theft’ or invidious comparisons

between ‘productive workers’

and ‘burdensome retirees’.

Our community must ensure

that both the costs

and the great benefits of

an ageing population are

shared equitably.

Where policies encourage longer working

lives, we must ensure that vulnerable groups

share the benefits of employment and are

protected from poverty in their later years.

Where aged-care sectors are being

opened to market competition, we must

ensure that those with limited means

receive the dignified and adequately funded

care all are entitled to.

The statement points out that particularly

vulnerable people can be exposed to

loneliness, ageism and elder abuse.

The bishops challenge a ‘throw-away’

a place at the table


S o c i a l J u s t i c e S t a t e m e n t 2 0 1 6 – 1 7

Australian Catholic Bishops Conference

culture that casts older people as being

burdensome or even dispensable.

They strongly affirm the sanctity of life

and call for a culture of compassionate care

that values and protects people in their

final years.

The bishops call for communities that

foster solidarity among the generations

and ensure older people have their rightful

place at the table.

The 2016-17 Social Justice Statement

can be downloaded from the Australian

Catholic Social Justice Council website:



CatholicOutlook | OCTOBER 2016 5


www.parrafamlife.org.au @parrafamlife parrafamlife

Image courtesy Steven Buhagiar.

Put on your sacramental lenses

By Meg Griffin,

Life, Marriage & Family Office


you have learned” were the

words of the wise Jedi Master

Yoda in Star Wars V, The Empire Strikes

Back. These words were echoed by International

Retreat Master, Fr Thomas Loya,

“learning is really about unlearning”, as he

began the first session of the Theology of

the Body Retreat hosted by Parramatta’s

Life, Marriage & Family Office at the picturesque

Mt Schoenstatt Retreat Centre

from 9-11 September.

Clarifying the intended application

of this “unlearning”, Fr Loya went on to

explain what it means to be Catholic. Often

misunderstood to be a religion of rules,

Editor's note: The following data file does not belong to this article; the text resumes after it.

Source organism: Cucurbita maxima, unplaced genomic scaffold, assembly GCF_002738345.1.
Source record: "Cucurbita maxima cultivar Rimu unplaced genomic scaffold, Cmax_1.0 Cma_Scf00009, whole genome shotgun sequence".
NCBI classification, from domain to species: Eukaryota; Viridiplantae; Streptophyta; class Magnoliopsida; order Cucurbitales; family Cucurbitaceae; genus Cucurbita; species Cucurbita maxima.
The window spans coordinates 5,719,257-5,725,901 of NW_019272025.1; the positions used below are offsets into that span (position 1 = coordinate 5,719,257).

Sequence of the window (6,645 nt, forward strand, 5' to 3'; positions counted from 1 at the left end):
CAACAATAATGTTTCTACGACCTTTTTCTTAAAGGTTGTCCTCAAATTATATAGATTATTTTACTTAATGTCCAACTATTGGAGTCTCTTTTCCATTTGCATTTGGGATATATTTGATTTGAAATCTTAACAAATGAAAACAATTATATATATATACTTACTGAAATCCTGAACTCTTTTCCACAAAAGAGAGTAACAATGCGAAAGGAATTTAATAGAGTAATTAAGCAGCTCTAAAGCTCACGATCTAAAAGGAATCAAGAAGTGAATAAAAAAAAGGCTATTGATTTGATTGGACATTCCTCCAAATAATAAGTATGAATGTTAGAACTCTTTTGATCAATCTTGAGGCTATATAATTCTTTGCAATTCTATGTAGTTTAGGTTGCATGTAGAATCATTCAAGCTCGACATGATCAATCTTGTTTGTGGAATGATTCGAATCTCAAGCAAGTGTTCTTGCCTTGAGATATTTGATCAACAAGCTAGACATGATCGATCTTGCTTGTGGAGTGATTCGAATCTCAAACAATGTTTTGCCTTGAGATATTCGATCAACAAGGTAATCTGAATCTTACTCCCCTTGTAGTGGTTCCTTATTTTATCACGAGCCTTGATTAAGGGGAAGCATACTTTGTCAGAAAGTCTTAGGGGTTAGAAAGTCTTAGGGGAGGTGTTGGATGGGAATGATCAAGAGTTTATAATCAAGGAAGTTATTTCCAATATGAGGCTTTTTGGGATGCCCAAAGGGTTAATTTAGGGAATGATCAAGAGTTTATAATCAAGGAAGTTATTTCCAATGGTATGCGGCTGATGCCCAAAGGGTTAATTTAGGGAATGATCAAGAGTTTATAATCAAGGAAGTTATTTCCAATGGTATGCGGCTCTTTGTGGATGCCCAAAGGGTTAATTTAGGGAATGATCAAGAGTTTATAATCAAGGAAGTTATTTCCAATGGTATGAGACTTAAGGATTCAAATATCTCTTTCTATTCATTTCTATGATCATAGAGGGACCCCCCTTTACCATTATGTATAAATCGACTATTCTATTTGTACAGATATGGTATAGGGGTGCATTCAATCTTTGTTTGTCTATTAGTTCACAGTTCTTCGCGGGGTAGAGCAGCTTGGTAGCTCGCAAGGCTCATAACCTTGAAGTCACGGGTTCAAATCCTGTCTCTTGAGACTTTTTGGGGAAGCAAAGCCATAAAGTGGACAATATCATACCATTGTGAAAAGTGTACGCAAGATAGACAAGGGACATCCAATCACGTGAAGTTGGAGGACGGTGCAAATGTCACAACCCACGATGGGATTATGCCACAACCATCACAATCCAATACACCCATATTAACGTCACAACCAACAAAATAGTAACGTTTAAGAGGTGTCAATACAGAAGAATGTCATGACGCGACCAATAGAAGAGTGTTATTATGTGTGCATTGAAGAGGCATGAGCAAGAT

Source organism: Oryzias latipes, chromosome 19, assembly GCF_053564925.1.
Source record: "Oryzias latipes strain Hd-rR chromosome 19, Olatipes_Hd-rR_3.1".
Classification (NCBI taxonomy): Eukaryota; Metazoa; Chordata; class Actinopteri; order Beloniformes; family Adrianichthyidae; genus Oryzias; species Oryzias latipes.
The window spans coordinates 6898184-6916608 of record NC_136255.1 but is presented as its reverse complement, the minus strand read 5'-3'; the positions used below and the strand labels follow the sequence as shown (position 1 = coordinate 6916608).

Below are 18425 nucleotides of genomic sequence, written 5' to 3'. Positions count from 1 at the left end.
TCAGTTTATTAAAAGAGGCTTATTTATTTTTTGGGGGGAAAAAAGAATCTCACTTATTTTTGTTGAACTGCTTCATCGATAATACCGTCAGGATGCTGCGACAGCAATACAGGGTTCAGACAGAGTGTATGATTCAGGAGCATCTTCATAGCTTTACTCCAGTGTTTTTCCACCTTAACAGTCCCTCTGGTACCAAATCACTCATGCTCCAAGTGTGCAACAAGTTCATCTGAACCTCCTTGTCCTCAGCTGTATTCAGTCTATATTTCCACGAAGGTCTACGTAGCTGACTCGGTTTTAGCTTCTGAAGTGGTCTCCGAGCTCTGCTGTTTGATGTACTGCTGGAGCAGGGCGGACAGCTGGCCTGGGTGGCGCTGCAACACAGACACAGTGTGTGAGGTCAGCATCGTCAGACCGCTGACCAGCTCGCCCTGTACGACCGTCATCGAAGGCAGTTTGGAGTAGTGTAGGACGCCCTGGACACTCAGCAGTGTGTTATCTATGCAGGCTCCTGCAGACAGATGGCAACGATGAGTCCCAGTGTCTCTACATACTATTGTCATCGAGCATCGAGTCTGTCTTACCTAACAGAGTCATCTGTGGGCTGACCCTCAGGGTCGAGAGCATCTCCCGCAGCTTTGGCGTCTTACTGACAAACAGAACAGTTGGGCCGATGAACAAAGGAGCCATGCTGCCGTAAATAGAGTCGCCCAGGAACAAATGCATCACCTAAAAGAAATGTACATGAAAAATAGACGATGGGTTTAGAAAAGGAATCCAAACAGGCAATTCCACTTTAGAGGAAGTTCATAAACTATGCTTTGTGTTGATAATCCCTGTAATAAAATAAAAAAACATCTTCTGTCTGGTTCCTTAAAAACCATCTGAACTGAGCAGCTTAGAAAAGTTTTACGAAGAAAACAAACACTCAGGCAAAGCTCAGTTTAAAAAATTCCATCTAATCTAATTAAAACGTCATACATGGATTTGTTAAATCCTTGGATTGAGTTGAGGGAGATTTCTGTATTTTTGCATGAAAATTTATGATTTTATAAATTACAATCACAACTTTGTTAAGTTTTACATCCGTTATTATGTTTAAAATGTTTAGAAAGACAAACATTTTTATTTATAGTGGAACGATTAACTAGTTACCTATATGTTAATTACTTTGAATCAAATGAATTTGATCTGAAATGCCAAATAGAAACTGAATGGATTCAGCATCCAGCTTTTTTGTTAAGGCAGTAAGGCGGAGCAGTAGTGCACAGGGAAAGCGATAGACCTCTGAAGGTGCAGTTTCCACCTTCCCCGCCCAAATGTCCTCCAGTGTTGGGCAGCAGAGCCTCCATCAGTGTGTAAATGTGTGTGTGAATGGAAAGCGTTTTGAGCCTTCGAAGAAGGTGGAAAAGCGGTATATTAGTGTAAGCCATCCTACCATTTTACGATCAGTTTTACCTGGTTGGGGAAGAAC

“Our Faith is about a way of seeing … and

living according to that vision.”

A sacrament brings together the infinite/

invisible and the tangible/visible – the

sacraments are part of what distinguishes us

from other religions, the invisible becomes

visible through something physical.

Hence, rather than simply dealing with

“religious stuff ” on Sundays at Mass, we can

begin to see all that is around us through

the lens of sacramentality, that is, seeing

the invisible (God) incarnated through his

creation and integrated into the order of

creation, all with a harmonious role to play

in God’s plan. To be Catholic is to be and

see sacramentally.

Fr Loya called it, “seeing with two Is”.

The wearing of these “Catholic,

sacramental lenses” through which we

view all things around us was a recurring

Shrine of Our Lady of Mercy

Penrose Park

Fatima Day: Thursday 13 October

A day of prayer with our Apostolic Nuncio His Excellency Most Reverend Adolfo Tito

Yllana! Come and offer prayers with us for the salvation of the world.

Exposition 10am, Holy Mass 11am, After Lunch; Procession and Devotions at

Grotto of Our Lady of Lourdes.

Principal Celebrant: His Excellency

Monthly Divine Mercy Sunday

2 October

11am: Solemn Mass followed by Devotions

including Chaplet of Divine Mercy.

motif throughout the weekend for the

retreat’s 35 participants.

Fr Loya represented this concept

physically by the continual clicking on and

off of his magnetic, black-rimmed glasses.

Having established the way in which

to see, Fr Loya proceeded to apply this

to human beings, beginning with Adam

and Eve.

We are all created as sexual beings, man

or woman, and we are all called to a spousal

love, no matter what our vocation.

Spousal love, simply put, is the complete

gift of self, which can be demonstrated

sacramentally through the physical union

of man and wife, as well as by priests

and religious in the giving of themselves

through their service to the Church.

The blessing of having Fr Loya present

the authentic roles of men and women as

intended by God was his unique perspective

in having a background in the field of art.

Seeing the world with both an artist’s

eye and a theologian's eye resulted in his

ability to communicate the deep meaning

of St John Paul II’s work through the use

of images, including iconography and

traditional Western art.